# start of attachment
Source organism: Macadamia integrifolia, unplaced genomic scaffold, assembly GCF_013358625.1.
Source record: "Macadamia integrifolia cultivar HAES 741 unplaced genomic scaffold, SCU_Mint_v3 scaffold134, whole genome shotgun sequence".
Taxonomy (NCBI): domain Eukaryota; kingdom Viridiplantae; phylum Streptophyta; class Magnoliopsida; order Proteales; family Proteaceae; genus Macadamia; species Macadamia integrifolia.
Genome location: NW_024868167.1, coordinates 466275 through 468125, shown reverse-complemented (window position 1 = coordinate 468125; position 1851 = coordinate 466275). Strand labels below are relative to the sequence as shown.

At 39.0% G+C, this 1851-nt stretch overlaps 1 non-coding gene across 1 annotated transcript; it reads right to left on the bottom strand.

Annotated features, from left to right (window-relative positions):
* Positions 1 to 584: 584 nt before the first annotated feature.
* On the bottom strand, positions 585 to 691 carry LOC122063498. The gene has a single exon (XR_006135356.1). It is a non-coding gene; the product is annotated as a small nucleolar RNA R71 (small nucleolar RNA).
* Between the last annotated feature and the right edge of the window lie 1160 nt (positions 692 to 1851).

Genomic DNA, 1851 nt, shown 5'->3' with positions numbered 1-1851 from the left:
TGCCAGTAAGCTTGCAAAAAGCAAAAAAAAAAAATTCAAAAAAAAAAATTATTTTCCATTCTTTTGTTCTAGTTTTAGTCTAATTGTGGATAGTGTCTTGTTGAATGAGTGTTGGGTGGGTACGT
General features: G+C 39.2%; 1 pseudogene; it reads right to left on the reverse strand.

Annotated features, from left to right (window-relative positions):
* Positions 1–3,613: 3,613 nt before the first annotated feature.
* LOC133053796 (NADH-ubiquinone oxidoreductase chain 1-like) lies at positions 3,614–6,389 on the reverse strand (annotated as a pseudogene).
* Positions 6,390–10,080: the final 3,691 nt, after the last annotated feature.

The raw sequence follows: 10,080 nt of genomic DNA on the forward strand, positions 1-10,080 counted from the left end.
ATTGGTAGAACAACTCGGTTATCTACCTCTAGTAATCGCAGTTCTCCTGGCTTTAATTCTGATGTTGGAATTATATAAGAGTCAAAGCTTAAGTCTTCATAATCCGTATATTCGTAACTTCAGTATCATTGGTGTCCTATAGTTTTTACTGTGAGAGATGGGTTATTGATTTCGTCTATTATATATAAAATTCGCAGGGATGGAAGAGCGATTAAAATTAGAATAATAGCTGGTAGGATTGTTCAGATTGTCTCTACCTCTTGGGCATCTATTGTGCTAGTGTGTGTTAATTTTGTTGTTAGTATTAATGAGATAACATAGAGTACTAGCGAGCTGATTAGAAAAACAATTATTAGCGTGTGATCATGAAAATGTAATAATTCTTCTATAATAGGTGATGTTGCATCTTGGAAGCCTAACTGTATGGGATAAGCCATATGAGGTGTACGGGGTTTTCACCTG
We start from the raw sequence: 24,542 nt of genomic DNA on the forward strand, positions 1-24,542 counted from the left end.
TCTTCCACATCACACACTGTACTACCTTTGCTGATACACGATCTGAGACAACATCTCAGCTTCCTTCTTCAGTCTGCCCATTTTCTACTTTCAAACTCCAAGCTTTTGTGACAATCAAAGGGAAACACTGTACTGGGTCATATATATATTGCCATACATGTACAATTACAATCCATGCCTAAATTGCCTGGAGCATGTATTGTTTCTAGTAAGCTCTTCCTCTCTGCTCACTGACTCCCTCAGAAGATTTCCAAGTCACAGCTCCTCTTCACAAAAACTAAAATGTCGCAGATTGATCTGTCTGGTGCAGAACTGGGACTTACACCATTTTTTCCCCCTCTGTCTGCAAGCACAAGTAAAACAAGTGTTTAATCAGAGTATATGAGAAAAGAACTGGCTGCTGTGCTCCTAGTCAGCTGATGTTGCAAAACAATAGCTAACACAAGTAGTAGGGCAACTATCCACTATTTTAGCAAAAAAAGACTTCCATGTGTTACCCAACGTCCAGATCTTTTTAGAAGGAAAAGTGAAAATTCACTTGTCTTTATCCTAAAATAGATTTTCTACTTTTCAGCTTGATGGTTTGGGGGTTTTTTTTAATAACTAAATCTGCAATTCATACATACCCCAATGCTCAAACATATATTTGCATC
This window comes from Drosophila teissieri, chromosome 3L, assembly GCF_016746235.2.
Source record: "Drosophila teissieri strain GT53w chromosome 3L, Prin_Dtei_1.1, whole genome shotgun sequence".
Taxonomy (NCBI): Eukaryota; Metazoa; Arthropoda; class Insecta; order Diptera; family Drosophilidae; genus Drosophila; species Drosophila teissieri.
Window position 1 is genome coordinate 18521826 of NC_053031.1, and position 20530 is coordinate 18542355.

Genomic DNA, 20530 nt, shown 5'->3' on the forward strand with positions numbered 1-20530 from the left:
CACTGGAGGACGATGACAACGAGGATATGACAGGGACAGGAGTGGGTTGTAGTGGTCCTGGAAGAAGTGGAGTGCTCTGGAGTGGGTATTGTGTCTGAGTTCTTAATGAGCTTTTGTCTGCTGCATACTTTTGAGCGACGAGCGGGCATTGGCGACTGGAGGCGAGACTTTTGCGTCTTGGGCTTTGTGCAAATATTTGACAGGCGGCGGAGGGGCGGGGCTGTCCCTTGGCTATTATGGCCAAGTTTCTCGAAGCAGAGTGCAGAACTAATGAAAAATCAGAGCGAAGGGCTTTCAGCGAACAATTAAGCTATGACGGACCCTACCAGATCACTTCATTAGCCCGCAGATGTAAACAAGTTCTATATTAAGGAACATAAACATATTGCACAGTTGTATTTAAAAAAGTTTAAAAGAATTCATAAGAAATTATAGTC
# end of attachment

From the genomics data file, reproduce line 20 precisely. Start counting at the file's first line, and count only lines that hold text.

TCTTCCACATCACACACTGTACTACCTTTGCTGATACACGATCTGAGACAACATCTCAGCTTCCTTCTTCAGTCTGCCCATTTTCTACTTTCAAACTCCAAGCTTTTGTGACAATCAAAGGGAAACACTGTACTGGGTCATATATATATTGCCATACATGTACAATTACAATCCATGCCTAAATTGCCTGGAGCATGTATTGTTTCTAGTAAGCTCTTCCTCTCTGCTCACTGACTCCCTCAGAAGATTTCCAAGTCACAGCTCCTCTTCACAAAAACTAAAATGTCGCAGATTGATCTGTCTGGTGCAGAACTGGGACTTACACCATTTTTTCCCCCTCTGTCTGCAAGCACAAGTAAAACAAGTGTTTAATCAGAGTATATGAGAAAAGAACTGGCTGCTGTGCTCCTAGTCAGCTGATGTTGCAAAACAATAGCTAACACAAGTAGTAGGGCAACTATCCACTATTTTAGCAAAAAAAGACTTCCATGTGTTACCCAACGTCCAGATCTTTTTAGAAGGAAAAGTGAAAATTCACTTGTCTTTATCCTAAAATAGATTTTCTACTTTTCAGCTTGATGGTTTGGGGGTTTTTTTTAATAACTAAATCTGCAATTCATACATACCCCAATGCTCAAACATATATTTGCATC